This time, Hinnovic turns its attention to a “social” technology that is increasingly being used to address medical innovations and, more generally, issues surrounding scientific and technological developments: public participation.
Perhaps the first question that comes to mind when thinking about public participation is: who exactly should participate? There are many answers to this question. Some advocate recruiting “ordinary” people who have no direct stake in the concerned field and who can therefore, it is argued, provide an outside perspective and represent the “public interest.” Others favour participants who have direct experience with the problem or issue – people with concrete knowledge, such as patients or users of the technology. Still others argue for the participation of, for example, representatives of community organizations or patient associations.
The reasons underlying efforts to mobilize the public are no less varied: to understand the point of view of citizens, to make political decision-making processes more transparent or more legitimate, to inform the population, to make society more democratic,… to manipulate public opinion? The goals of consultation processes are not always well defined; yet clear objectives are crucial to identifying the “proper” participants, the questions to ask and the consultation process to adopt. It is rarely citizens who initiate discussions on issues around techno-scientific developments because the public is generally not knowledgeable about this sphere. Rather, it is policy makers and researchers who lead mobilization efforts. Moreover, increasingly, some are stressing the need to support participants so they are able to fully grasp the issues being debated. The degree of “training” required varies depending on the objectives. Such diversity is also evident in the methods used to obtain the public’s participation; creativity abounds, with a range of approaches from more to less formalized and no fixed hierarchy of methods. The situation is in constant flux, not only for researchers, but also for governmental and non-governmental organizations. So not just “who” but also “why” and “how” continue to be key questions.
But what if citizens talk to experts and policy makers but are not heard? Or do not receive any response to their input? Clearly, two other dimensions need to be considered. The first is the development of the capacity of experts and policy makers to hear and discuss with the public. The second is the asymmetry in position between the public and experts / policy makers, and how this plays upon the public’s ability to influence the process. Thus, public participation also raises the issue of power relations.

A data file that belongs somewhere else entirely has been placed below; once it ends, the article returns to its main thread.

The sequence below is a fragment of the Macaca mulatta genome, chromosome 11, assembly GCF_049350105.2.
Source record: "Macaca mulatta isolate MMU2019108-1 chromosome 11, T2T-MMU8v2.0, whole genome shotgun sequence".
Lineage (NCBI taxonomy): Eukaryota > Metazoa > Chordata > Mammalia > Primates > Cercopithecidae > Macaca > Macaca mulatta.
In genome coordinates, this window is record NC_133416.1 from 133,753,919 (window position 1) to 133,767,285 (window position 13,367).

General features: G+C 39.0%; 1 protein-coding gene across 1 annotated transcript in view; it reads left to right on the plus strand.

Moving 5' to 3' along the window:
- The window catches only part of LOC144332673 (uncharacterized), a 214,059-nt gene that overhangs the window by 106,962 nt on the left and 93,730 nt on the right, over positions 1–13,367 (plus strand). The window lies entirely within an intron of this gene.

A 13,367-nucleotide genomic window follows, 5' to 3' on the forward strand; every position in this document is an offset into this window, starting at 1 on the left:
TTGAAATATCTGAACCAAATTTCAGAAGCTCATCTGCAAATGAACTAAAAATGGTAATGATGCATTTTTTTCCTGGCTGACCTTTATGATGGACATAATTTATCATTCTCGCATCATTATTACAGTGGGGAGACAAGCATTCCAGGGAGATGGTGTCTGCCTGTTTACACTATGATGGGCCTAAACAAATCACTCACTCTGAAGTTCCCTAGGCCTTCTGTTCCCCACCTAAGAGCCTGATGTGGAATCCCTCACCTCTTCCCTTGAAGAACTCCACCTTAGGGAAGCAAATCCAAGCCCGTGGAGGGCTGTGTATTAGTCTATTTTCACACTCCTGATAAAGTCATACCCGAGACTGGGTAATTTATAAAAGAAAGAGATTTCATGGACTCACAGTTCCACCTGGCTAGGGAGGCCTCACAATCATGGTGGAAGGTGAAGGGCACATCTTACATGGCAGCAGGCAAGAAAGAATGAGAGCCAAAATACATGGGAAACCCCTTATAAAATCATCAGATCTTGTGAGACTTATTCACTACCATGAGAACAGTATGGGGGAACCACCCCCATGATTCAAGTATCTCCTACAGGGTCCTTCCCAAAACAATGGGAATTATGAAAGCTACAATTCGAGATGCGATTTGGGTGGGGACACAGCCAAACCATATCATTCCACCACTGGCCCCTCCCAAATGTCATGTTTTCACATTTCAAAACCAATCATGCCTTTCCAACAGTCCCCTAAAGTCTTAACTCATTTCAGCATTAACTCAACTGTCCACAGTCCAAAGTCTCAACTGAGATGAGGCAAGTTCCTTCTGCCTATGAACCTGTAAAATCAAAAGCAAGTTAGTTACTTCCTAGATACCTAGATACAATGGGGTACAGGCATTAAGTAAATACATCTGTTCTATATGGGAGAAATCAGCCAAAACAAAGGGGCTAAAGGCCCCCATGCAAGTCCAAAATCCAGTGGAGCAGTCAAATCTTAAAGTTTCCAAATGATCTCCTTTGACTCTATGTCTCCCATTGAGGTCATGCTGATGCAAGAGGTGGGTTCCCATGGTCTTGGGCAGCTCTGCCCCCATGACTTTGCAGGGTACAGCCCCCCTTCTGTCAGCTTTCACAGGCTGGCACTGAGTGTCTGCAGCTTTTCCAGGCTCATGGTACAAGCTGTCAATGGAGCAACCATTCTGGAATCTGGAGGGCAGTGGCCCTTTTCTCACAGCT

Finally, on what subjects is the public’s input needed? Should the scope of their intervention be circumscribed to a particular area? The examination of the risks associated with an innovation is often seen to be the special domain of the public. But why confine the public to the discussion of risks? Is it only because a technology presents no risks that it becomes desirable? Is safety the only value that needs to be debated? Risks, values, potential uses and users, directions in the development of applications; why limit a priori the subjects on which the public’s views are solicited? Increasingly researchers are asking that the public be brought into the process to reflect and voice their opinions – both downstream and upstream in the process of techno-scientific development and policy making. Public input is now being sought on directions, not just consequences. And once the possibilities for discussion have been expanded, how will the subjects for discussion be selected? And who will select them?
Hinnovic invites you to hear what our collaborators have to say on these issues. Julia Abelson discusses public participation in policy making with our journalist. Through texts and interviews, a number of collaborators – Olivier Demers-Payette, Devidas Menon, Ghislaine de Langavant, Antoine Boivin, Janet Wale, Michel Venne and Yanick Farmer – share their experiences and thoughts on public participation in a variety of health science and technology fields. Finally, Marian Barnes raises questions about the place given to emotions in the contributions of the public at consultations.
|Author :||Geneviève Daudelin, Ph.D.|
Abelson J, Forest PG, Eyles J, Smith P, Martin E, Gauvin FP. Deliberations about deliberative methods: issues in the design and evaluation of public participation processes. Social Science and Medicine 2003; 57(2):239-251.
Lehoux P, Daudelin G, Demers-Payette O, Boivin A. Forstering deliberations about health innovations : What do we want to know from publics? Social Science and Medicine 2009; 68(11):2002-2009.
Martin GP. Representativeness, legitimacy and power in public involvement in health-service management. Social Science and Medicine 2008; 67, 1757-1765.
Wynne B. Risk as globalizing ‘democratic’ discourse? Framing subjects and citizens. Leach M, Scoones I, Wynne B, eds, Science and citizens. Globalization and the challenge of engagement, London, New York: Zed Books, 2005, 66-82.
The Picker Institute Europe website